The Federal Trade Commission (FTC) announced new proposed regulations today that, if adopted, will ban the use of noncompete agreements for most workers nationwide. The proposed Non-Compete Clause Rule will prohibit all employers – regardless of size – from imposing covenants not to compete on employees and independent contractors, with no carve-out available that would permit the use of noncompetes with executives or other highly-compensated workers. The rule is not yet in effect, and if enacted, it will not prohibit the continued use of properly drafted non-disclosure and non-solicitation clauses under federal law.

Key Provisions of SECURE 2.0

Congress recently approved some of the most sweeping changes to retirement plans in decades. The Consolidated Appropriations Act of 2023 includes the SECURE 2.0 Act of 2022. SECURE 2.0 makes numerous changes to qualified retirement plans, 403(b) plans, 457(b) plans, individual retirement accounts, and other employee benefits. The changes are designed to enhance access to retirement savings, preserve income, and lessen administrative burdens.

Employers will need to modify certain aspects of plan administration and make decisions about which optional plan provisions to adopt. This post provides an overview of the most relevant provisions of SECURE 2.0 and their effective dates. We will provide more detailed discussion of SECURE 2.0 and its implications in subsequent posts.

New Federal Protections for Pregnant and Nursing Employees to Take Effect in 2023

On December 29, 2022, President Biden signed into law two laws protecting pregnant and nursing mothers. The two laws were included as part of the bipartisan funding package passed by Congress in late December. The two laws are the Pregnant Workers Fairness Act (the PWFA), and the Providing Urgent Maternal Protections (PUMP) for Nursing Mothers Act. Together, the PWFA and the PUMP Act are rare bipartisan laws aimed at enhancing protections for pregnant and nursing mothers in the workplace.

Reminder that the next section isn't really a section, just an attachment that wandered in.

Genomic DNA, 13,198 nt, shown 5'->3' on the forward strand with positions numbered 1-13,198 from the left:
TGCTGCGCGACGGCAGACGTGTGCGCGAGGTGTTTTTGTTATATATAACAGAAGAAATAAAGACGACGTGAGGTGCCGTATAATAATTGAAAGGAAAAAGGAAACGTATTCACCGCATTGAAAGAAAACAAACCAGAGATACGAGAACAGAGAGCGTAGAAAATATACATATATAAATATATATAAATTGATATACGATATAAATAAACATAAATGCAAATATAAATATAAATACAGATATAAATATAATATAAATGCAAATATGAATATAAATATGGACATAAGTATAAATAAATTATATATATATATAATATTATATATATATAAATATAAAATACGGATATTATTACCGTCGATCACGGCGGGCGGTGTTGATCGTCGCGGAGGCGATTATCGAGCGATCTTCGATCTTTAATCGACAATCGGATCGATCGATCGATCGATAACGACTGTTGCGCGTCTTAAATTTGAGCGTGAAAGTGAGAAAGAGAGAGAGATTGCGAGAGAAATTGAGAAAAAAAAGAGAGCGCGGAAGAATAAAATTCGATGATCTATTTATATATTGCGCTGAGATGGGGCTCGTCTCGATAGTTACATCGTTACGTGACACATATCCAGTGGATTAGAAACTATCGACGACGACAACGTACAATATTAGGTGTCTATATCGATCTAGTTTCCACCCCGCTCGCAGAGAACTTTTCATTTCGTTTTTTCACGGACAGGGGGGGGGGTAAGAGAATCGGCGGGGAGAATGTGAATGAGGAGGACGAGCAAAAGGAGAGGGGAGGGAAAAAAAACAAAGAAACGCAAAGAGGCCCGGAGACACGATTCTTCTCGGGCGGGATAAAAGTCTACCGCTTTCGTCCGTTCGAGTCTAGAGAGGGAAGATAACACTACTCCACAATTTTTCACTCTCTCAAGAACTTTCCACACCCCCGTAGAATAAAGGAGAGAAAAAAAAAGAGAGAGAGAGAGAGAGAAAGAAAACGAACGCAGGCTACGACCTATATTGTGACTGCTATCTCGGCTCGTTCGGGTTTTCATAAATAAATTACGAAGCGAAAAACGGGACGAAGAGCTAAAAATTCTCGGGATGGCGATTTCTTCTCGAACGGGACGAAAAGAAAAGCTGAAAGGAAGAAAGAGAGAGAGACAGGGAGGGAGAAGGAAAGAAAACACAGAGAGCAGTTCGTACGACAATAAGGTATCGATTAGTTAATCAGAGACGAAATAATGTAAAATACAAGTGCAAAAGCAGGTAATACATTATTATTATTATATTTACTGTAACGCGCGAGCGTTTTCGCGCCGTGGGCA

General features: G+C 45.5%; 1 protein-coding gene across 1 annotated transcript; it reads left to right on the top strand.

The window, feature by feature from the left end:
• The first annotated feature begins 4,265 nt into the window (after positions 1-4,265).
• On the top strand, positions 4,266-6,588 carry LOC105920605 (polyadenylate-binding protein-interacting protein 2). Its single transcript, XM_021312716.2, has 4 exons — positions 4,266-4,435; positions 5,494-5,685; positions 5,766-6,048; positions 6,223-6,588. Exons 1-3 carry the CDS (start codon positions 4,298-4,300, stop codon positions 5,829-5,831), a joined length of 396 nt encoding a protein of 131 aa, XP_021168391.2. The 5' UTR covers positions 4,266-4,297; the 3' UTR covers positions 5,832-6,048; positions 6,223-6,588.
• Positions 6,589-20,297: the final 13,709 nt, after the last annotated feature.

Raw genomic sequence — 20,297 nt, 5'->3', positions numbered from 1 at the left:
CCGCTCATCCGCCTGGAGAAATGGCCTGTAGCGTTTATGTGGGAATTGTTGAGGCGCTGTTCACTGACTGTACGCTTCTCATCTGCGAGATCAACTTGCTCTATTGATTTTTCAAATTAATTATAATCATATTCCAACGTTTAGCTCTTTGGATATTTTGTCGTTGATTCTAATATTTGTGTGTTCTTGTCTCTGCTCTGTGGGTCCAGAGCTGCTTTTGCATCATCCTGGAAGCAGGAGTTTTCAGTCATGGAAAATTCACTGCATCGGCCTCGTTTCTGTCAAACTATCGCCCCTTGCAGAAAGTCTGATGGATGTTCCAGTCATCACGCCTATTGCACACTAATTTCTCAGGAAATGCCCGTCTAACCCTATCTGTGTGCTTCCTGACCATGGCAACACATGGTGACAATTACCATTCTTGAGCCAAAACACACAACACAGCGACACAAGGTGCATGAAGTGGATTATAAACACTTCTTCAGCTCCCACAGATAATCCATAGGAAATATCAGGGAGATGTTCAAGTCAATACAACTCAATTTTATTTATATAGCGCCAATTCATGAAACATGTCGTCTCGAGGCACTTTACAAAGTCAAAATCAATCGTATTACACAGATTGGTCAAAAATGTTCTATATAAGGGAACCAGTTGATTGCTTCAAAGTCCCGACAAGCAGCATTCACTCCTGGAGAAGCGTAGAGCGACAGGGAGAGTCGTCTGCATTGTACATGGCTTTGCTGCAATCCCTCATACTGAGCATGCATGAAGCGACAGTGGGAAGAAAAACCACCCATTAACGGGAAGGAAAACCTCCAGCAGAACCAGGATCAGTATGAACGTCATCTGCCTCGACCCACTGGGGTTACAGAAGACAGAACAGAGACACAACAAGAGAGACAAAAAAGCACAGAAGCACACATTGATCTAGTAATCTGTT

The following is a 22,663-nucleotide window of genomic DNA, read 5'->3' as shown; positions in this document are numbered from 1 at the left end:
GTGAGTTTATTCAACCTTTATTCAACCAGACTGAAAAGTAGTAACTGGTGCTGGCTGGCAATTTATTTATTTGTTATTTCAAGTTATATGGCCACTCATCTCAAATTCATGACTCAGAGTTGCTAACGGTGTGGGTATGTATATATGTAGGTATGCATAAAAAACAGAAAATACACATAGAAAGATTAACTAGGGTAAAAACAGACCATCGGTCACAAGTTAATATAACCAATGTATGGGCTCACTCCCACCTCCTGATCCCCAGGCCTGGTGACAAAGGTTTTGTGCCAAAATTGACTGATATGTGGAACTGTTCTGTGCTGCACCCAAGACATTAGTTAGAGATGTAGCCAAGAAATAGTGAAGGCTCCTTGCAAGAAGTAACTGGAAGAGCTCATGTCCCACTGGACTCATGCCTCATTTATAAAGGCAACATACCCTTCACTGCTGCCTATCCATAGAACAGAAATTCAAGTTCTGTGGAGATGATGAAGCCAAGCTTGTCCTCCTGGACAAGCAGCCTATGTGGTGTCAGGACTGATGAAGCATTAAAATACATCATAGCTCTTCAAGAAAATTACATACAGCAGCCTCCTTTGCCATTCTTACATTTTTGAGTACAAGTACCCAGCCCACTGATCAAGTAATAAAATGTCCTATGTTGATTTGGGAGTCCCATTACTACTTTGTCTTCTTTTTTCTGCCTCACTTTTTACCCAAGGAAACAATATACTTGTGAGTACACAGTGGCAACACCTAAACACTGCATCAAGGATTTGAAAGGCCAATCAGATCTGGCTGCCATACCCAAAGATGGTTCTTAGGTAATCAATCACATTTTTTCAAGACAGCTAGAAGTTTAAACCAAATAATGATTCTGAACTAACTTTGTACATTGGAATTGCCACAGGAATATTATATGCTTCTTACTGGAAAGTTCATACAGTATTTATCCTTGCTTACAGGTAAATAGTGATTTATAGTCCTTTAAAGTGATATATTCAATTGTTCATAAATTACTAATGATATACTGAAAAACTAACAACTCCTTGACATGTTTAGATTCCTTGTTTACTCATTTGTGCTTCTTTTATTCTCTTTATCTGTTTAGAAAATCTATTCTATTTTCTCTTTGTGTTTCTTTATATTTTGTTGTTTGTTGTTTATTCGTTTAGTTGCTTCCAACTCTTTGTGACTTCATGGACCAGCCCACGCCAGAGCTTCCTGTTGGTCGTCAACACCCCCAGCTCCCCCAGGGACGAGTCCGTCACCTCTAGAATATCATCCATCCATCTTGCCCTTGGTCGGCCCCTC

Miya’s Law: What Florida Landlords and Tenants Should Know About New Rules for Florida Landlords and Property Managers

Key components of a new law aimed to increase residential tenant safety became effective on January 1, 2023. The law, codified as Florida Statutes Section 83.515, and commonly referred to as “Miya’s Law,” is named after Miya Marcano, an Orlando college student who was tragically murdered in her apartment by a maintenance worker who entered her unit with an apartment key fob. Miya’s Law imposes heightened duties on Florida landlords and property managers. Florida landlords and property managers should be aware of these changes to ensure compliance with the law.

Coming Soon: Retirement Plan Changes Under SECURE 2.0

Legislation included in the huge omnibus spending bill approved by Congress in the waning days of 2022 will require employers to reevaluate and revise the 401(k) and 403(b) retirement plans they sponsor. Now officially known as the SECURE Act 2.0 of 2022, the legislation combines provisions of three separate bills that enjoyed bipartisan support throughout 2022. However, much like its predecessor, the Setting Every Community Up for Retirement Enhancement (SECURE) Act passed in late 2019, SECURE 2.0’s fate was not known until it was included in must-pass legislation at year’s end.